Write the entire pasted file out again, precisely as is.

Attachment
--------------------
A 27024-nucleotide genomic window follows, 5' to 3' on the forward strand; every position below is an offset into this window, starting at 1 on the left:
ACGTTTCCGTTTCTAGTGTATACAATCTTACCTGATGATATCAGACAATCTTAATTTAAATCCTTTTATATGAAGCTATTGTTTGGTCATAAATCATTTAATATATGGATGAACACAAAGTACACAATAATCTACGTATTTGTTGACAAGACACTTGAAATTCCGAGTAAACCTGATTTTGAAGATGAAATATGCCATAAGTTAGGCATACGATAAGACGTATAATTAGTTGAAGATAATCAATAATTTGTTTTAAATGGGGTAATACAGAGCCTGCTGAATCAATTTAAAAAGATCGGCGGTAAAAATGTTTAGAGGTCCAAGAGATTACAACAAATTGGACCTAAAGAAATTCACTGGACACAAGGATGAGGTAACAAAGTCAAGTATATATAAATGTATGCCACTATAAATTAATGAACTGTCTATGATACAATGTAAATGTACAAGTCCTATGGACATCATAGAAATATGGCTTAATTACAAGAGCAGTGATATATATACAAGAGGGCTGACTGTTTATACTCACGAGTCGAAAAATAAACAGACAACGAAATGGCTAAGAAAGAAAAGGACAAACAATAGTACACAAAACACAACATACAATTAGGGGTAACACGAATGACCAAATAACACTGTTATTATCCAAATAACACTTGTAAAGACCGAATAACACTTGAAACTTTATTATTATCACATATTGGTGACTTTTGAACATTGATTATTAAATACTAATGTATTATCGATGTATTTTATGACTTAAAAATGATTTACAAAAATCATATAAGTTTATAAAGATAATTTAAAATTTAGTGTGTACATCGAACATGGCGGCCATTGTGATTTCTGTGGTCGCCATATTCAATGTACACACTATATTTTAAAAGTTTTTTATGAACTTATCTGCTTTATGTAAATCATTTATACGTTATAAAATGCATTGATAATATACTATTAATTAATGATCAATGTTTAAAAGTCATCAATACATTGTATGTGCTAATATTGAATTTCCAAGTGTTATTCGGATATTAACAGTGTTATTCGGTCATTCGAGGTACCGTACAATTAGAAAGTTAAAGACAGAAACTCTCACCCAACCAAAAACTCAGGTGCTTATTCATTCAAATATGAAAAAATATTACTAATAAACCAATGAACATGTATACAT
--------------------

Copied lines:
A 27024-nucleotide genomic window follows, 5' to 3' on the forward strand; every position below is an offset into this window, starting at 1 on the left:
ACGTTTCCGTTTCTAGTGTATACAATCTTACCTGATGATATCAGACAATCTTAATTTAAATCCTTTTATATGAAGCTATTGTTTGGTCATAAATCATTTAATATATGGATGAACACAAAGTACACAATAATCTACGTATTTGTTGACAAGACACTTGAAATTCCGAGTAAACCTGATTTTGAAGATGAAATATGCCATAAGTTAGGCATACGATAAGACGTATAATTAGTTGAAGATAATCAATAATTTGTTTTAAATGGGGTAATACAGAGCCTGCTGAATCAATTTAAAAAGATCGGCGGTAAAAATGTTTAGAGGTCCAAGAGATTACAACAAATTGGACCTAAAGAAATTCACTGGACACAAGGATGAGGTAACAAAGTCAAGTATATATAAATGTATGCCACTATAAATTAATGAACTGTCTATGATACAATGTAAATGTACAAGTCCTATGGACATCATAGAAATATGGCTTAATTACAAGAGCAGTGATATATATACAAGAGGGCTGACTGTTTATACTCACGAGTCGAAAAATAAACAGACAACGAAATGGCTAAGAAAGAAAAGGACAAACAATAGTACACAAAACACAACATACAATTAGGGGTAACACGAATGACCAAATAACACTGTTATTATCCAAATAACACTTGTAAAGACCGAATAACACTTGAAACTTTATTATTATCACATATTGGTGACTTTTGAACATTGATTATTAAATACTAATGTATTATCGATGTATTTTATGACTTAAAAATGATTTACAAAAATCATATAAGTTTATAAAGATAATTTAAAATTTAGTGTGTACATCGAACATGGCGGCCATTGTGATTTCTGTGGTCGCCATATTCAATGTACACACTATATTTTAAAAGTTTTTTATGAACTTATCTGCTTTATGTAAATCATTTATACGTTATAAAATGCATTGATAATATACTATTAATTAATGATCAATGTTTAAAAGTCATCAATACATTGTATGTGCTAATATTGAATTTCCAAGTGTTATTCGGATATTAACAGTGTTATTCGGTCATTCGAGGTACCGTACAATTAGAAAGTTAAAGACAGAAACTCTCACCCAACCAAAAACTCAGGTGCTTATTCATTCAAATATGAAAAAATATTACTAATAAACCAATGAACATGTATACAT